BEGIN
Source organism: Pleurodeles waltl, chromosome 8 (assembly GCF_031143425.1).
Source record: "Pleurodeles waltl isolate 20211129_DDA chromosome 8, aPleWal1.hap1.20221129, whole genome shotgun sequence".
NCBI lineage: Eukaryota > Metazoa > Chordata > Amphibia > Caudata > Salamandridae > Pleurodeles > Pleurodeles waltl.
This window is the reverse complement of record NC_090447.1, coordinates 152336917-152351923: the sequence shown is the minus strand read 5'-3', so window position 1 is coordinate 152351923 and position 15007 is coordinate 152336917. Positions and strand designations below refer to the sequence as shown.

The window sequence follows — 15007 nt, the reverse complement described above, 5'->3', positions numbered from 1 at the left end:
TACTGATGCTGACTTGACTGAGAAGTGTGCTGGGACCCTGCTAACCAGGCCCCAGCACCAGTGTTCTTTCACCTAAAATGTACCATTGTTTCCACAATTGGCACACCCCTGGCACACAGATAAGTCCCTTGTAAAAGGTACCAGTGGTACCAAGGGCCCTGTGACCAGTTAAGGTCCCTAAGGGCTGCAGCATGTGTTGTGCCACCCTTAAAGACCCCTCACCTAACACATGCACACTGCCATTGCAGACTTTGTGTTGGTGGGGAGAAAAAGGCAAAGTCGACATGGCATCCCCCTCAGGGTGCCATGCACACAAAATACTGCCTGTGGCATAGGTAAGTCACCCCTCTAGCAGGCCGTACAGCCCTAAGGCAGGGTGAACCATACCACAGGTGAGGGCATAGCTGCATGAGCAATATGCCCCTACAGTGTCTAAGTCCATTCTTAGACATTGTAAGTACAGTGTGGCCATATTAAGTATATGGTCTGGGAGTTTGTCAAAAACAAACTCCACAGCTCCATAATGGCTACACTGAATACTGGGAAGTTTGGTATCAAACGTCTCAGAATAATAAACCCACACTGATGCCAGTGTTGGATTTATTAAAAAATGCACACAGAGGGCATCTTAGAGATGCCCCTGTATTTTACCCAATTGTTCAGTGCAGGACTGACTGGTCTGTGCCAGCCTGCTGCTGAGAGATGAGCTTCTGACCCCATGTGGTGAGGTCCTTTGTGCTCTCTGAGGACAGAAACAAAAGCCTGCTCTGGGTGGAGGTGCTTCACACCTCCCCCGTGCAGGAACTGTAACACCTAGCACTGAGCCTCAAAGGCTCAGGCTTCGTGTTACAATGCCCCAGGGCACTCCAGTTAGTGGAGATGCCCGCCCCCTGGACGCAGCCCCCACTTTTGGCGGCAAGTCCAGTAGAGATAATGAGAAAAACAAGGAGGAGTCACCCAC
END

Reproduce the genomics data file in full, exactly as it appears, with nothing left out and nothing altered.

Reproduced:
Source organism: Pleurodeles waltl, chromosome 8 (assembly GCF_031143425.1).
Source record: "Pleurodeles waltl isolate 20211129_DDA chromosome 8, aPleWal1.hap1.20221129, whole genome shotgun sequence".
NCBI lineage: Eukaryota > Metazoa > Chordata > Amphibia > Caudata > Salamandridae > Pleurodeles > Pleurodeles waltl.
This window is the reverse complement of record NC_090447.1, coordinates 152336917-152351923: the sequence shown is the minus strand read 5'-3', so window position 1 is coordinate 152351923 and position 15007 is coordinate 152336917. Positions and strand designations below refer to the sequence as shown.

The window sequence follows — 15007 nt, the reverse complement described above, 5'->3', positions numbered from 1 at the left end:
TACTGATGCTGACTTGACTGAGAAGTGTGCTGGGACCCTGCTAACCAGGCCCCAGCACCAGTGTTCTTTCACCTAAAATGTACCATTGTTTCCACAATTGGCACACCCCTGGCACACAGATAAGTCCCTTGTAAAAGGTACCAGTGGTACCAAGGGCCCTGTGACCAGTTAAGGTCCCTAAGGGCTGCAGCATGTGTTGTGCCACCCTTAAAGACCCCTCACCTAACACATGCACACTGCCATTGCAGACTTTGTGTTGGTGGGGAGAAAAAGGCAAAGTCGACATGGCATCCCCCTCAGGGTGCCATGCACACAAAATACTGCCTGTGGCATAGGTAAGTCACCCCTCTAGCAGGCCGTACAGCCCTAAGGCAGGGTGAACCATACCACAGGTGAGGGCATAGCTGCATGAGCAATATGCCCCTACAGTGTCTAAGTCCATTCTTAGACATTGTAAGTACAGTGTGGCCATATTAAGTATATGGTCTGGGAGTTTGTCAAAAACAAACTCCACAGCTCCATAATGGCTACACTGAATACTGGGAAGTTTGGTATCAAACGTCTCAGAATAATAAACCCACACTGATGCCAGTGTTGGATTTATTAAAAAATGCACACAGAGGGCATCTTAGAGATGCCCCTGTATTTTACCCAATTGTTCAGTGCAGGACTGACTGGTCTGTGCCAGCCTGCTGCTGAGAGATGAGCTTCTGACCCCATGTGGTGAGGTCCTTTGTGCTCTCTGAGGACAGAAACAAAAGCCTGCTCTGGGTGGAGGTGCTTCACACCTCCCCCGTGCAGGAACTGTAACACCTAGCACTGAGCCTCAAAGGCTCAGGCTTCGTGTTACAATGCCCCAGGGCACTCCAGTTAGTGGAGATGCCCGCCCCCTGGACGCAGCCCCCACTTTTGGCGGCAAGTCCAGTAGAGATAATGAGAAAAACAAGGAGGAGTCACCCAC